Manual Data Collection in the age of Computers

I am beginning a new data collection project that requires the manual coding of data collected from various sources in print and online.  As I start this project, I am tasked with how to build a master record of all the data I collect in the process.  I have worked on projects that used extensive paper coding forms that were later filed away only to be retrieved when appropriate.  This serves as a safeguard to both checking original coding decision, errors in the database, and any other information the coders found while researching the topic at hand.  Alternatively, other projects had an evolving excel spreadsheet that itself was the master record – duplicate copies served as a safeguard against accidents while the final form only existed when the researchers stopped coding.  Finally, projects that are entirely automated tend to generate their own database that the researchers can then use to extract useful information into a final dataset for examination.

For this project, I decided to make a separate, master database that then will be used to generate data sets as needed.  Any changes will be documented in the master set and stripping out coding variables (last updated, side notes, etc.) that are otherwise irrelevant to people using the data.  Thus, the final versions will be tab delimited for general consumption, produce in Stata, and a R version while the master remains in a different format for official changes.

More after the jump; those interested, there are screenshots and I attempt to elicit ideas for more efficient mechanisms to collect and store data…

My first idea was to make an online form accessible via my personal website
(with a hidden URL and other protections to prevent random spambots and malicious users attacking and adding information), but
this idea slowly died with two realizations.  First, I do not know
MySQL or any other appropriate website back-matter to handle the form data and put the form entry into
the appropriate cells.  Second, I really do not need an online form if
all my data collection is done from a central computer (a laptop that I
can take with me to research).  Thus, learning MySQL would be an
unneeded task on top of the other "languages" I am learning this
summer.  There are a few programs that can do it automatically, but
they seem to require a monetary investment – more than I want to
contribute for the project.

The second solution is the process I am attempting right now.  Lacking the ultimate version of Office 2007 for Access, I installed openoffice for the first time.  Base is an Access clone that will hopefully fulfill my needs as I slowly learn the quirks and demands of the software.  So, the first project is to build the necessary cells with information on what contains the cells.  Using the normal field designs and entering the established fields sequentially, I have (click any below picture for a full image view):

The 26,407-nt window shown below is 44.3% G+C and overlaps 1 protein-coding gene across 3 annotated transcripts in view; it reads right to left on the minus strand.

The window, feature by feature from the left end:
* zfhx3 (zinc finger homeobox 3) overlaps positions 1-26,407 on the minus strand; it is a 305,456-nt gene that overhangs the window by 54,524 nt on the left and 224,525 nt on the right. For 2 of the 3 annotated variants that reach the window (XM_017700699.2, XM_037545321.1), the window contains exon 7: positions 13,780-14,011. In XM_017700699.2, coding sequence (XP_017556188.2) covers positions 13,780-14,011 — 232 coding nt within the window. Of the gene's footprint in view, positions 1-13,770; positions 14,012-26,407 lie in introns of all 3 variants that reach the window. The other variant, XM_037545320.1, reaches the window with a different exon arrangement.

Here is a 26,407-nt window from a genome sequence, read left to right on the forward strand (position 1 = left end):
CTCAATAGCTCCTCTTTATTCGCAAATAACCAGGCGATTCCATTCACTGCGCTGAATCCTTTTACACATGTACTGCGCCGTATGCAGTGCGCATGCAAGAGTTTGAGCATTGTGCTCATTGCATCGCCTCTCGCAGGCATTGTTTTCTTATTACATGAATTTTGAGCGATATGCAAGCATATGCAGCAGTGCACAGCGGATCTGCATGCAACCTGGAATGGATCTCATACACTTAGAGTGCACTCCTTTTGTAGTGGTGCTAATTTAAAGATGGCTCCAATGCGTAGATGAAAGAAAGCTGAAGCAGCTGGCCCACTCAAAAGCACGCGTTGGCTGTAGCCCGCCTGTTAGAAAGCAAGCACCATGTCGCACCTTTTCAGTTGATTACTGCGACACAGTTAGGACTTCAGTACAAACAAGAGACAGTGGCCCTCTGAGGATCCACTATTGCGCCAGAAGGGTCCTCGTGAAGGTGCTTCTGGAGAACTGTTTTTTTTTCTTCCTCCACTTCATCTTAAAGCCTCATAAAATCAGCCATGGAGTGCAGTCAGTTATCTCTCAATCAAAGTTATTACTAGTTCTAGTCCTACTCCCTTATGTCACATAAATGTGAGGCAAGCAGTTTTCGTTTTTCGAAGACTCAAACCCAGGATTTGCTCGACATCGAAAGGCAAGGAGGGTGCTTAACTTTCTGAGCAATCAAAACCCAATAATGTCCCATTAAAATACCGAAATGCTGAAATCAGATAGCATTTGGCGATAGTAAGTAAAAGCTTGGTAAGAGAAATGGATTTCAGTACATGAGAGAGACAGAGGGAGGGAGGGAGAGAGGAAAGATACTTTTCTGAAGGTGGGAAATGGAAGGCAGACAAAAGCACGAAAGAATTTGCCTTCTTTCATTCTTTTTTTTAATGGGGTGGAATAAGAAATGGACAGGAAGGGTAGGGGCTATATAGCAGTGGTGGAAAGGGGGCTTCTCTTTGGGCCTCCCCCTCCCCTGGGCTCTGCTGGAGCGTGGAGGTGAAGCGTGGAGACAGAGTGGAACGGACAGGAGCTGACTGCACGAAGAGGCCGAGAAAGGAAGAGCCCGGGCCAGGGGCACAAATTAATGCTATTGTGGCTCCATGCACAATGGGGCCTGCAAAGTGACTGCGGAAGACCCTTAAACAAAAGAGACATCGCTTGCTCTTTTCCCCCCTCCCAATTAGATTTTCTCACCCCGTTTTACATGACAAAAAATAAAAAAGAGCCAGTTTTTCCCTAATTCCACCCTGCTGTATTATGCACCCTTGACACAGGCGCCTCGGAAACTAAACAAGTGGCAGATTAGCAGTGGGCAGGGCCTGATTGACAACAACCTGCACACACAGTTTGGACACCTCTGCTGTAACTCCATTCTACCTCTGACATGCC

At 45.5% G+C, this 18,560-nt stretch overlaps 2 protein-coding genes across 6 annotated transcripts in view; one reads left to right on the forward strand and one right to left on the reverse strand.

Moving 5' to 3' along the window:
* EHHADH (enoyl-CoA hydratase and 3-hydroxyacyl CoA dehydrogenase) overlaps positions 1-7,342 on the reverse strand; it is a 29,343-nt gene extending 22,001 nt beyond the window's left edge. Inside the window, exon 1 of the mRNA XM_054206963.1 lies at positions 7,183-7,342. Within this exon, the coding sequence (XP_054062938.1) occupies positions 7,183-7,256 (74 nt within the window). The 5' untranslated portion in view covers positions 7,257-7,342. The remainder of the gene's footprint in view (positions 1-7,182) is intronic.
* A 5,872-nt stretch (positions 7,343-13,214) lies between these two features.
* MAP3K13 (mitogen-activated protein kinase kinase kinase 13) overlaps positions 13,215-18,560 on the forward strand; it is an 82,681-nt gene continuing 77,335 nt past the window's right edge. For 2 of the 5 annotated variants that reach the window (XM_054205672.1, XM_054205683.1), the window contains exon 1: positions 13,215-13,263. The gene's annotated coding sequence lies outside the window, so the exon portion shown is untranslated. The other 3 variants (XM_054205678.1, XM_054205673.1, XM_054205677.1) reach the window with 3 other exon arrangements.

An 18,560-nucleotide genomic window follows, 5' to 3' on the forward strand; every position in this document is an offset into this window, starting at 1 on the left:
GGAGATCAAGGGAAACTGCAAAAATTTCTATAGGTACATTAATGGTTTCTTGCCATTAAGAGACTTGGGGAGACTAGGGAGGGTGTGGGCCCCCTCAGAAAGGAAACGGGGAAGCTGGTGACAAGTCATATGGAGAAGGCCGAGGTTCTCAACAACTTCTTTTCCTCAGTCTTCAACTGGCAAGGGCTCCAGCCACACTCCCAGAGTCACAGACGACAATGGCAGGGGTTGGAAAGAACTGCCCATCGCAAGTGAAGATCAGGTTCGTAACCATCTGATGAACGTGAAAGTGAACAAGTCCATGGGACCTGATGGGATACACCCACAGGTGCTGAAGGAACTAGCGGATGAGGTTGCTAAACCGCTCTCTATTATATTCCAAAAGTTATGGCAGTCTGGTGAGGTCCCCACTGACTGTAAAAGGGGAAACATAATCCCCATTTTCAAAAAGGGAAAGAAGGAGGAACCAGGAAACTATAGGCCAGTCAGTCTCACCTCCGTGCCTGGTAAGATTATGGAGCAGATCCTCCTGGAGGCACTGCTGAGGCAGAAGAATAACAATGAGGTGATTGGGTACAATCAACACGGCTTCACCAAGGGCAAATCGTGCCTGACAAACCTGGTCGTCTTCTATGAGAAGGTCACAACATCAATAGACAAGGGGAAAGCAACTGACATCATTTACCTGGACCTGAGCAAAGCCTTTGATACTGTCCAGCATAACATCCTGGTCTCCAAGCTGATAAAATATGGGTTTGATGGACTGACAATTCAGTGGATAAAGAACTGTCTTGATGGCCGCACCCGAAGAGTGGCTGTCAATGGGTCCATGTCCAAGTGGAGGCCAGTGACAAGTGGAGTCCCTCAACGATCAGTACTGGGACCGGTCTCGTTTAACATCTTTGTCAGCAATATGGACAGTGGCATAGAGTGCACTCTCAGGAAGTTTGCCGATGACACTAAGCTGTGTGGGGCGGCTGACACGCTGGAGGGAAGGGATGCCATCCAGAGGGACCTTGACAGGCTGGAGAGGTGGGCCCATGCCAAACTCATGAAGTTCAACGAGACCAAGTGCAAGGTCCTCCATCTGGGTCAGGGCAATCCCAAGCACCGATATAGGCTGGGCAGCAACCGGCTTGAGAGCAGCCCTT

Initially I had more variance in the field types, but had problems with the date field (kept returning today’s date) and with binary fields failing to show up in the forms I later created.  So, defining the fields was not a special process in excel, but the utility is I can now create a form for manual data entry into the spread sheet:

A very appealing and intuitive form to fill out and later recall for single record manipulation.  Allows review and hopefully will decrease the mistakes that come from linear entry into a spreadsheet.

The result is a nice master database that is slowly building (click for full table):

This is my current start.  Now to elicit some feedback.  Primarily, what methods have you used in the past (or currently use) to permanently store data that is collected?  I obviously believe in having a separate, master database that remains original and does not contain any subsequent manipulations by researchers for both verification and replication.  Are there superior programs for what I am doing?  Other and all thoughts are welcomed.

Michael A. Allen

About Michael A. Allen

Michael is an Assistant Professor in Political Science at Boise State University with a focus in International Relations, Comparative Politics, and Methodology (quantitative and formal). His work includes issues related to military basing abroad, asymmetric relations, cooperation, and conflict. He received his Ph.D from Binghamton University in 2011.

2 Replies to “Manual Data Collection in the age of Computers”

  1. I published an article in “The Political Methodologist” where I describe how to do this with a Web form, MySQL, etc. If you enter all of the data yourself, the solution doesn’t matter too much; I use Excel for smaller ad hoc databases. However, if you want to have someone else enter data, even just one person, a Web solution is much better (security, control, privacy, backups, etc.) If you want more than one person to enter data, a Web solution pulls far ahead. MS Access and clones are not designed for simultaneous users; even if they claim to be able to support simultaneous users, they don’t do it well: the interface slows to a crawl, and data corruption becomes a real danger.
    It is not hard to get going using a Web form even on your own laptop. You can get solid, free software that makes it easy. XAMPP (http://www.apachefriends.org/en/xampp.html) is an incredibly simple way to get a Apache, PHP, and MySQL running on anything — it took me about 10 minutes to get it running on Windows. Once you have that, you can use the template I provide (http://haptonstahl.org/srh/papers/2006/webdata/) and start collecting data quickly.
    Start with the article: http://polmeth.wustl.edu/tpm/tpm_v15_n2.pdf It’s worth a look.

  2. I think this serves as a safeguard to both checking original coding decision, errors in the database, and any other information the coders found while researching the topic at hand.

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